Spanish version


Panama to adopt international standards

The standards are ones proposed by the OECD.

They will go into effect over the next two years and are focused on the sharing of tax information.

Spanish version


European governments are raising the pressure on Panama to strengthen the transparency of its financial and legal systems.

France and Germany have issued action plans to fight against tax evasion and singled out Panama as one of the protagonists in that arena.

France returned Panama to its list of states and territories not cooperating with tax inquiries and asked the country to share all financial information related to French taxpayers.

In addition, it has sought to renegotiate the current tax agreement between the two countries.

For its part, the Ministry of Finance of Germany also sought Panama's cooperation.

"Panama needs to join the system of automatic exchange of information as quickly as possible," it said.

In addition, it requests the country make adjustments to make it easier to find out the owners of Panama companies.

"Shareholders or managers should be required to provide regular reports of the economic activities that their companies engage in. We require complete transparency," it said.

The German government warned that: "if Panama does not cooperate quickly, we will promote the idea that certain financial activities that are carried out in Panama should be scorned internationally."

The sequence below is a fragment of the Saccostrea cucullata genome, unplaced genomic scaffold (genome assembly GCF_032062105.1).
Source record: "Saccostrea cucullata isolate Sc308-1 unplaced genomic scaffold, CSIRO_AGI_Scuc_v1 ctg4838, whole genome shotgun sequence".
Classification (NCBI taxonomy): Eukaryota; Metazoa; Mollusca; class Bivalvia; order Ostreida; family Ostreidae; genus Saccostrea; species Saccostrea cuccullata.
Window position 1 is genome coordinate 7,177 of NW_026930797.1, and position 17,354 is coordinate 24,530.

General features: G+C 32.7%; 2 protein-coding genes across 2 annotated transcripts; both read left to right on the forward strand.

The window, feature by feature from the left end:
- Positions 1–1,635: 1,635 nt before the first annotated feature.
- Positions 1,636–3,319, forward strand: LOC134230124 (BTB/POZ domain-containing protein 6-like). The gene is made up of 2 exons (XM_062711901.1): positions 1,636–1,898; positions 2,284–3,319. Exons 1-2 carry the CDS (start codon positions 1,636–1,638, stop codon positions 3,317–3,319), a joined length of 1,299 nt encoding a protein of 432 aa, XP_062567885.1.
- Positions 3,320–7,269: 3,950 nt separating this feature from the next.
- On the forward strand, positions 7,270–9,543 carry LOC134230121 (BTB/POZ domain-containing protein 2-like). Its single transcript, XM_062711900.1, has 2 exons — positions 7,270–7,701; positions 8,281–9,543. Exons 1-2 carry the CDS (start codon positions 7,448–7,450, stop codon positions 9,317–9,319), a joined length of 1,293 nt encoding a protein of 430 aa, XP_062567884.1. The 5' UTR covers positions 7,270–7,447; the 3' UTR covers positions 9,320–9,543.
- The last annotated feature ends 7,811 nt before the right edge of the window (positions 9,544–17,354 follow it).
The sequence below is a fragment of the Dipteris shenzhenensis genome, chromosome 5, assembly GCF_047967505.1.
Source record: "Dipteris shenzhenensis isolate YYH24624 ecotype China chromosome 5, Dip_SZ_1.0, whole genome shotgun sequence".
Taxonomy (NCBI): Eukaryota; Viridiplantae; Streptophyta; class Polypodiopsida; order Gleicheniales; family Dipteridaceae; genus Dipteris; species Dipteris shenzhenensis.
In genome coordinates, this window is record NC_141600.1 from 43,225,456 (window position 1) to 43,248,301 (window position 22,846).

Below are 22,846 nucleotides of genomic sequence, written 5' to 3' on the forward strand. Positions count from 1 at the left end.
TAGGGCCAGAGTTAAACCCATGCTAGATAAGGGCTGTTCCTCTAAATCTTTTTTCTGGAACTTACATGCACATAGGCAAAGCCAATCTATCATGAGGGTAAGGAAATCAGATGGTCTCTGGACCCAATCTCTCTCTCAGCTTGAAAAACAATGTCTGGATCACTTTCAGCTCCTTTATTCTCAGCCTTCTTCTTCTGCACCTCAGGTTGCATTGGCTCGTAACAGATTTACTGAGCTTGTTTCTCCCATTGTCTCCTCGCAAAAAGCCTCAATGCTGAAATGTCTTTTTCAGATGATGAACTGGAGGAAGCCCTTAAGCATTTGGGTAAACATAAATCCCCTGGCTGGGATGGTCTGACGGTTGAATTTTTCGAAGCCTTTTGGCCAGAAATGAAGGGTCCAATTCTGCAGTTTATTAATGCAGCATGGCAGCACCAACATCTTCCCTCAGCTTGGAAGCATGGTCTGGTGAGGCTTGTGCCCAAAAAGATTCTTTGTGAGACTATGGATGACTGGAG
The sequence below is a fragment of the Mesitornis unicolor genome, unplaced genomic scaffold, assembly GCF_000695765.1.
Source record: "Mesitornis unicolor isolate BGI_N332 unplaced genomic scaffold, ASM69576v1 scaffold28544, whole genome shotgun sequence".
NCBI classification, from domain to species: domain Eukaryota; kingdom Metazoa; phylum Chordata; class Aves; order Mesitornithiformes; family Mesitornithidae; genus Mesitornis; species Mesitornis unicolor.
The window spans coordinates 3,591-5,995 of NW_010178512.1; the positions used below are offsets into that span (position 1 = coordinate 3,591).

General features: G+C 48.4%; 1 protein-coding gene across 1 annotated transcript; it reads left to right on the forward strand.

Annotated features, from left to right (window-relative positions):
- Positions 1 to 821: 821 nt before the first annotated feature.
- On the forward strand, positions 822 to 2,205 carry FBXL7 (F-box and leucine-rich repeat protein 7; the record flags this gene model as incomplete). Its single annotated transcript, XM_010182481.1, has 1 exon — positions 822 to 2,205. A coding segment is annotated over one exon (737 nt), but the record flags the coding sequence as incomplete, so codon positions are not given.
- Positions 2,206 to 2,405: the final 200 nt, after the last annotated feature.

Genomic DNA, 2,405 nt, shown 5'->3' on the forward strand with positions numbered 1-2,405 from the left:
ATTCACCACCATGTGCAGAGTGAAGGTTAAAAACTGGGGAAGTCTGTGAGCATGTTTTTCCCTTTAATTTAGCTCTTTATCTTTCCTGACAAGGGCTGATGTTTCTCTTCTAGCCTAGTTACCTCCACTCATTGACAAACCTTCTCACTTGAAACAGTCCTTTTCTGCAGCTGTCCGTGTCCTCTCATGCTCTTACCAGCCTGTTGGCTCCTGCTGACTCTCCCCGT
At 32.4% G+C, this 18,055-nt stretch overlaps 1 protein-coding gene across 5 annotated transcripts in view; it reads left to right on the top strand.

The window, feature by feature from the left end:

France, Germany, Spain, the United Kingdom and Italy, Europe's five largest economies, called on the G-20 to create a blacklist of tax havens, and sanction countries that do not cooperate in the fight against tax evasion.

"We want lists that allow the implementation of sanctions against countries that do not respect the rules," French Finance Minister Michel Sapin said.

Yesterday, Panama announced that it would adhere to standards created by the Organization for Economic Cooperation and Development. Panama had rejected signing that agreement, most notably because the United States has refused to do so. But revelations in documents leaked from the Panama law firm Mossack Fonseca have placed pressure on Panama to act, which prompted it to agree to the OECD demands.

Vice President Isabel de Saint Malo de Alvarado said the country would "immediately begin with the implementation of the automatic exchange of tax information."

Told about the statement by Panama, OECD officials said it was "really good news."


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